By NICHOLE GOLDEN, Staff Writer | Published November 2, 2017 | En Español
ATLANTA—More than 180 people gathered for an evening of discussion and forging new friendships Oct. 28 in celebration of the 52nd anniversary of “Nostra Aetate.”
“Repairing the World: Understanding Our Shared Responsibility,” hosted by the Archdiocese of Atlanta and the American Jewish Committee Atlanta Regional Office, was held at The Temple in midtown Atlanta.
Representatives of the Catholic, Jewish, Muslim and Protestant communities enjoyed an evening reception with speakers sharing perspectives and table discussion time afterward.
“Nostra Aetate” was the Second Vatican Council document that transformed the church’s approach to Judaism after centuries of troubled relations. Latin for “In Our Time,” “Nostra Aetate” repudiated the centuries-old deicide charge against Jews, stressed the religious bond shared with Catholics, clarified that there is no supersession of Judaism by Christianity and affirmed God’s covenant with the Jewish people.
Paula Gwynn Grant, director of communications for the archdiocese, introduced five speakers who offered different perspectives on the main topic, to spark thought and dialogue.
“Everyone has a perspective and that’s the beauty of tonight; we want to hear your perspective,” she told those gathered. “We are many different people with the one idea that we share a responsibility for peace.”
Speakers share experiences of intolerance
Leaders who shared at the event included Father Bill Hao, administrator of Holy Name of Jesus Chinese Mission in Norcross; Steve Berman, a member of the Jewish faith; Carmen Coya-van Duijn, a Latina Catholic; Jaasmeen Hamed, a Muslim; and Alan Cross, who is a Southern Baptist minister.
Father Hao, who is of Chinese descent and Filipino by birth, is an American citizen. The priest shared the struggles of the fledgling Chinese Catholic community in locating a property suitable for Mass and parish activities.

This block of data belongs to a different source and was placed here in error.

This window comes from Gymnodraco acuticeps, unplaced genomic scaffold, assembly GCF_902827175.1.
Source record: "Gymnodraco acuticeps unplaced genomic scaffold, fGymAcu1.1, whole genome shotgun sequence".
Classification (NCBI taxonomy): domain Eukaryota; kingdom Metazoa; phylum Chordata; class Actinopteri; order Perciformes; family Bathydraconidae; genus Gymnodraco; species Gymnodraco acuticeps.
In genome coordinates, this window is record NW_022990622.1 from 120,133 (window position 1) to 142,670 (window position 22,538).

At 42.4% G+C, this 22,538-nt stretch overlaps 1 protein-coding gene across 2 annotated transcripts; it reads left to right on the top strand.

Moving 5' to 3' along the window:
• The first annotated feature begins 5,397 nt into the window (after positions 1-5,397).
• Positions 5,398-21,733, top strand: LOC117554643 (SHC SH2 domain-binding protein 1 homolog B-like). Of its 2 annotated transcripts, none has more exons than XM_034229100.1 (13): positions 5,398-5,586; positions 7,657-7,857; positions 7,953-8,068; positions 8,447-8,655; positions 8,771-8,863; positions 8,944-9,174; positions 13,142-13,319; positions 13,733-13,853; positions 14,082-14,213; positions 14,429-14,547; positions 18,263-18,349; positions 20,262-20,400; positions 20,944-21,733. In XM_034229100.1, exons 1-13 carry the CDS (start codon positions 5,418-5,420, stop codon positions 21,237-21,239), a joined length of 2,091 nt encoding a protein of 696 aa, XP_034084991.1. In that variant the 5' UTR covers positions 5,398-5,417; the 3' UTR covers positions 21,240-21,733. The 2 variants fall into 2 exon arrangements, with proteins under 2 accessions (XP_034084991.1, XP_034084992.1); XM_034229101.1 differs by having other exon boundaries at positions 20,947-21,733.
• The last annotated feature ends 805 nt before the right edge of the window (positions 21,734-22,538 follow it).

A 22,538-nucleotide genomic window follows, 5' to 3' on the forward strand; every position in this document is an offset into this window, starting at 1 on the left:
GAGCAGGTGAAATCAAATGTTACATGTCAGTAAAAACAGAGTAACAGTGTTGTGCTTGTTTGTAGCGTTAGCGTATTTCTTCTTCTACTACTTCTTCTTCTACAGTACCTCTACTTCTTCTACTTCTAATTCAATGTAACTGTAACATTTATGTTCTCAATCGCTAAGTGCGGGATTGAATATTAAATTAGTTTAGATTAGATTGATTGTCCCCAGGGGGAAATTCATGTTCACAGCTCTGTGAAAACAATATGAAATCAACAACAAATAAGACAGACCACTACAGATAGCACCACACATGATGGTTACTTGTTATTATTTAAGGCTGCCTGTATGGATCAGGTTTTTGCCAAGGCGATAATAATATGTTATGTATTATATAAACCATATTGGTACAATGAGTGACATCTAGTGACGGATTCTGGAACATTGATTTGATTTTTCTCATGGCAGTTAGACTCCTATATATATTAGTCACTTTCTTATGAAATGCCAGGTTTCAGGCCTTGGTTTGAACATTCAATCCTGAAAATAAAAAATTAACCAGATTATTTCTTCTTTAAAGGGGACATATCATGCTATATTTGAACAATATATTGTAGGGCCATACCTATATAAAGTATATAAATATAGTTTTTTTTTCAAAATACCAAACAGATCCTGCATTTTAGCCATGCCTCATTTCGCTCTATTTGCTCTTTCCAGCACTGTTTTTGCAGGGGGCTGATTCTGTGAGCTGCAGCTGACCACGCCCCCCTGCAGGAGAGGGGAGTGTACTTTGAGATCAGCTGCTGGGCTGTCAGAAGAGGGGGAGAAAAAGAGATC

“We went through a lot,” Father Hao said. There was always “something lacking or not quite right” about prospective locations.
The pastor called about a property for sale in Duluth, which had been a church. The woman on the phone questioned his ethnicity and then religion. After Father Hao answered that he was Catholic, the woman suddenly said, “Not for sale, not for sale.”
Although that was a negative experience, Father Hao said it was unusual.
“You know it’s very rare, in my personal experience, that I experience it,” he said of intolerance.
“Here’s the silver lining … I’m so glad that we found something better,” he said. “The property is really, really great. It gives us room to grow,” he said of their new church home on Light Circle in Norcross.
The pastor extended an invitation to all and briefly shared directions on how others could find their way to visit Holy Name of Jesus Mission.
“You’ll find me with my open arms,” said Father Hao warmly.
Atlanta businessman Steve Berman served on the steering committee organizing “Repairing the World.”
“Civility, morality, tolerance … these three words have never been more important than in the last three months,” he said.
It is well understood by the Jewish community that hate and bigotry affect not just one group, but all of society as a whole, emphasized Berman.
He said up until last year, many felt anti-Semitism was a problem for past generations. Berman said that nationwide an unprecedented spike in anti-Semitic acts has occurred in the U.S. during the past year.
“We saw an 86 percent surge in anti-Semitism in the first quarter of this year alone,” he said. “Words alone are hurtful enough, but public displays of anti-Semitism have emerged from the shadows.”
Posting of hate signs and swastikas “sensitize us to the fact that unfortunately our job is not done,” said Berman. “We have a lot to do.”
Astounding acts of hate and events such as the white supremacists’ rally in Charlottesville, Virginia, in August, underscore the importance of interfaith dialogue through programs like “Repairing the World,” said Berman.
“They send a clear message to the community that we expect and cherish civility and that our diversity makes us stronger and allows us to accept others,” he said.
It was a photograph of a child in “The Auschwitz Album” that propelled Ralph “Dave” Davis of All Saints Church in Dunwoody to a life in solidarity with the global Jewish community.
Davis, who attended the Temple event, brought two copies of the book that published the album’s contents. He presented one copy to Archbishop Wilton D. Gregory and the other to Dov Wilker, regional director for the American Jewish Committee Atlanta.